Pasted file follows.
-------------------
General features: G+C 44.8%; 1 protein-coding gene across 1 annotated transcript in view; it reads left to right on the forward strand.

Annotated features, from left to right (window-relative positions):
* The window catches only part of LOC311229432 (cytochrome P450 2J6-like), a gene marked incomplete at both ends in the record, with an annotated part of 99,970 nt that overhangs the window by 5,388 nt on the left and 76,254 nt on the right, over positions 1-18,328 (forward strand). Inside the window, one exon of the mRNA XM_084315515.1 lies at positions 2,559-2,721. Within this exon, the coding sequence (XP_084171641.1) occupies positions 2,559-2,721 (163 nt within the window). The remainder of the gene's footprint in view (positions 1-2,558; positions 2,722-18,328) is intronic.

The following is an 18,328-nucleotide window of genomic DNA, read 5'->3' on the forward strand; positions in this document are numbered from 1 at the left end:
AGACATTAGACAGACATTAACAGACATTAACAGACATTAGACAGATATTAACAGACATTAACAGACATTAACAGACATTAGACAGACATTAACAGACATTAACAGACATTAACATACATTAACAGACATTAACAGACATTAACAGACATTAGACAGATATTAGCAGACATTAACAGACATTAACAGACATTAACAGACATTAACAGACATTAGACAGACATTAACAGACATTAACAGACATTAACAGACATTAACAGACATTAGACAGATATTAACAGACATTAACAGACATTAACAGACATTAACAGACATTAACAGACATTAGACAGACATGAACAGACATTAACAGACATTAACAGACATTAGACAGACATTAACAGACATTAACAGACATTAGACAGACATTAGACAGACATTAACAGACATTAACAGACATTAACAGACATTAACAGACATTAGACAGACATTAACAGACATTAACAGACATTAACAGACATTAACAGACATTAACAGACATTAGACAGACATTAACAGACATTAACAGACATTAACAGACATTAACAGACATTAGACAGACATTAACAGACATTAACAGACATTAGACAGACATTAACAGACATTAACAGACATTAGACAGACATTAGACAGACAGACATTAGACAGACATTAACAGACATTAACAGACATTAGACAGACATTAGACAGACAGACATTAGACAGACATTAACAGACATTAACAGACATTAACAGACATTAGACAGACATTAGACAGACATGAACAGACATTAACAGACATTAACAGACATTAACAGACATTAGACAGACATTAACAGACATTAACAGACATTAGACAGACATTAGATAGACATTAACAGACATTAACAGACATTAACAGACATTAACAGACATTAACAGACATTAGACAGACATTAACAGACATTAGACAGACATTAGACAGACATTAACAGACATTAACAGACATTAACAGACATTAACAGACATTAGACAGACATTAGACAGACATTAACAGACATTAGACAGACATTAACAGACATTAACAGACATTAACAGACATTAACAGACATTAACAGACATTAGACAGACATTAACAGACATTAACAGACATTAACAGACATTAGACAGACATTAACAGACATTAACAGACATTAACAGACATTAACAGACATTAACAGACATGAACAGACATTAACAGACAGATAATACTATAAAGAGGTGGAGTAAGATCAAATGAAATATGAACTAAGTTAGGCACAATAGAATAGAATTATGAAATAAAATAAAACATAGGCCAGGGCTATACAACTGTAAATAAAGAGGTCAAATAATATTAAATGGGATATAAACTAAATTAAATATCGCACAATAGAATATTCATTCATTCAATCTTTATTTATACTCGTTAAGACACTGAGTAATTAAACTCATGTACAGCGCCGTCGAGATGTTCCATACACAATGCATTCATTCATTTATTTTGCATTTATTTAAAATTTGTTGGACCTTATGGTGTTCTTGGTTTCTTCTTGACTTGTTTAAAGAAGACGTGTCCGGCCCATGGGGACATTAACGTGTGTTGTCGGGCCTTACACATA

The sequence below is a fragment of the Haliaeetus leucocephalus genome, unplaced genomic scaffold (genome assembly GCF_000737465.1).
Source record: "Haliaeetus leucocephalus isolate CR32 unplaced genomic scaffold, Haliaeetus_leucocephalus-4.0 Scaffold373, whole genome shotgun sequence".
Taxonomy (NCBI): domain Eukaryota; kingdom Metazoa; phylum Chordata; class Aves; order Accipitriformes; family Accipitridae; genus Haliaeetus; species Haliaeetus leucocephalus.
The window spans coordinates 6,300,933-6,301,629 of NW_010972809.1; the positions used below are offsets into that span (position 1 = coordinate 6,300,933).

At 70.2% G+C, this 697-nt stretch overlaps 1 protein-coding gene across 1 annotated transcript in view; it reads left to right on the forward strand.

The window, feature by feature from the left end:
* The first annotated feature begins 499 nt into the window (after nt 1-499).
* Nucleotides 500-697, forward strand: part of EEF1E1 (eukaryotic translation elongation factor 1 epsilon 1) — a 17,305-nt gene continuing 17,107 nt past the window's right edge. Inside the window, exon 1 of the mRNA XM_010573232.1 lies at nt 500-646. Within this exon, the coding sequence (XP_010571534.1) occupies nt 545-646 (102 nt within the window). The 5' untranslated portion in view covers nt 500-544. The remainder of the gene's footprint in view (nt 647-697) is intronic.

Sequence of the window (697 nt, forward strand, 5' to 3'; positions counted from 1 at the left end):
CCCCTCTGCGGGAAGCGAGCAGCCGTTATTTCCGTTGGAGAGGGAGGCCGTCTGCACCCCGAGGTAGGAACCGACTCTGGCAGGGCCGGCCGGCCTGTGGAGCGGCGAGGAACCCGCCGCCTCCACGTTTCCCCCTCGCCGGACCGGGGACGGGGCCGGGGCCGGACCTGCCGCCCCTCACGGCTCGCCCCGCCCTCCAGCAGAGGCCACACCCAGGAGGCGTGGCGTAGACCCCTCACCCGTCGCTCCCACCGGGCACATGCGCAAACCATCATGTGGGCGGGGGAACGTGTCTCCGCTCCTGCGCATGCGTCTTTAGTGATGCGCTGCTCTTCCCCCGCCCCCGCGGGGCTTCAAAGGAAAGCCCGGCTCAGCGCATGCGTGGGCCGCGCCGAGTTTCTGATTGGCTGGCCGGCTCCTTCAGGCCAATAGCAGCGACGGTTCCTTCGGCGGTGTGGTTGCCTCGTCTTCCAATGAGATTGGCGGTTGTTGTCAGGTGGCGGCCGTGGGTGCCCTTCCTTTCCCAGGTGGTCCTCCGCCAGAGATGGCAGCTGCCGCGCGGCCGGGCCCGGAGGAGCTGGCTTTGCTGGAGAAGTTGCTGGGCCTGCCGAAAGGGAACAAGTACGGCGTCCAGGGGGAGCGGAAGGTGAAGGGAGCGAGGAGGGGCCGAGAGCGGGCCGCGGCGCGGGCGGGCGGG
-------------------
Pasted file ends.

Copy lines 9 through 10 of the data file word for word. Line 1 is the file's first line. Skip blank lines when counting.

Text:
The window spans coordinates 6,300,933-6,301,629 of NW_010972809.1; the positions used below are offsets into that span (position 1 = coordinate 6,300,933).

At 70.2% G+C, this 697-nt stretch overlaps 1 protein-coding gene across 1 annotated transcript in view; it reads left to right on the forward strand.